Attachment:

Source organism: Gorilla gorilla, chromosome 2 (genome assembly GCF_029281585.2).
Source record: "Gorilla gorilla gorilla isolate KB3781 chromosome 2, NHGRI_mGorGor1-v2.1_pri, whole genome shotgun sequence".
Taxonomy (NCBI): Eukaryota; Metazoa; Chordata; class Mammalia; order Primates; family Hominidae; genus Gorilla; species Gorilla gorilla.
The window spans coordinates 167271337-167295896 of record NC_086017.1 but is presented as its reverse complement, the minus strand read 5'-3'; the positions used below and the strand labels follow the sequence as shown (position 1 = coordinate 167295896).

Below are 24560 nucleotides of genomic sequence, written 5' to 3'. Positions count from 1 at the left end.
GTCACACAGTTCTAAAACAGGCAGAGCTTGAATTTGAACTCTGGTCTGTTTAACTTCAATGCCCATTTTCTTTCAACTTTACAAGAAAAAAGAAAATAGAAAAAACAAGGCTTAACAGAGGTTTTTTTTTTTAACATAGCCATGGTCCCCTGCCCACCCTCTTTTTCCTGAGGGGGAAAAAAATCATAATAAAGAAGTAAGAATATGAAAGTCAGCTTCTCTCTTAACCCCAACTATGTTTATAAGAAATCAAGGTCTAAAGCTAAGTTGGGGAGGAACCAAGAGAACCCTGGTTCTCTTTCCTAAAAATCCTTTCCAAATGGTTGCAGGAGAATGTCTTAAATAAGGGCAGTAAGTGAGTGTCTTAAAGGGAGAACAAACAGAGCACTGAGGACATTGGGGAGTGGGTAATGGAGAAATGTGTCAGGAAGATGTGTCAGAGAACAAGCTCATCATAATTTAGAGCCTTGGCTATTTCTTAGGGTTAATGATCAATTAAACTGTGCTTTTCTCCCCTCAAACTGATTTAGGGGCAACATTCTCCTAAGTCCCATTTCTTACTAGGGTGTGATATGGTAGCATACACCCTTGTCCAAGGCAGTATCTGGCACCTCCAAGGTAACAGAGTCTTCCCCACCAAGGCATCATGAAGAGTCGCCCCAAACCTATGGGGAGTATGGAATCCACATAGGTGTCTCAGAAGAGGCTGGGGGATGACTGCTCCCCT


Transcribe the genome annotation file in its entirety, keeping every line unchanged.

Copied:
Source organism: Gorilla gorilla, chromosome 2 (genome assembly GCF_029281585.2).
Source record: "Gorilla gorilla gorilla isolate KB3781 chromosome 2, NHGRI_mGorGor1-v2.1_pri, whole genome shotgun sequence".
Taxonomy (NCBI): Eukaryota; Metazoa; Chordata; class Mammalia; order Primates; family Hominidae; genus Gorilla; species Gorilla gorilla.
The window spans coordinates 167271337-167295896 of record NC_086017.1 but is presented as its reverse complement, the minus strand read 5'-3'; the positions used below and the strand labels follow the sequence as shown (position 1 = coordinate 167295896).

Below are 24560 nucleotides of genomic sequence, written 5' to 3'. Positions count from 1 at the left end.
GTCACACAGTTCTAAAACAGGCAGAGCTTGAATTTGAACTCTGGTCTGTTTAACTTCAATGCCCATTTTCTTTCAACTTTACAAGAAAAAAGAAAATAGAAAAAACAAGGCTTAACAGAGGTTTTTTTTTTTAACATAGCCATGGTCCCCTGCCCACCCTCTTTTTCCTGAGGGGGAAAAAAATCATAATAAAGAAGTAAGAATATGAAAGTCAGCTTCTCTCTTAACCCCAACTATGTTTATAAGAAATCAAGGTCTAAAGCTAAGTTGGGGAGGAACCAAGAGAACCCTGGTTCTCTTTCCTAAAAATCCTTTCCAAATGGTTGCAGGAGAATGTCTTAAATAAGGGCAGTAAGTGAGTGTCTTAAAGGGAGAACAAACAGAGCACTGAGGACATTGGGGAGTGGGTAATGGAGAAATGTGTCAGGAAGATGTGTCAGAGAACAAGCTCATCATAATTTAGAGCCTTGGCTATTTCTTAGGGTTAATGATCAATTAAACTGTGCTTTTCTCCCCTCAAACTGATTTAGGGGCAACATTCTCCTAAGTCCCATTTCTTACTAGGGTGTGATATGGTAGCATACACCCTTGTCCAAGGCAGTATCTGGCACCTCCAAGGTAACAGAGTCTTCCCCACCAAGGCATCATGAAGAGTCGCCCCAAACCTATGGGGAGTATGGAATCCACATAGGTGTCTCAGAAGAGGCTGGGGGATGACTGCTCCCCT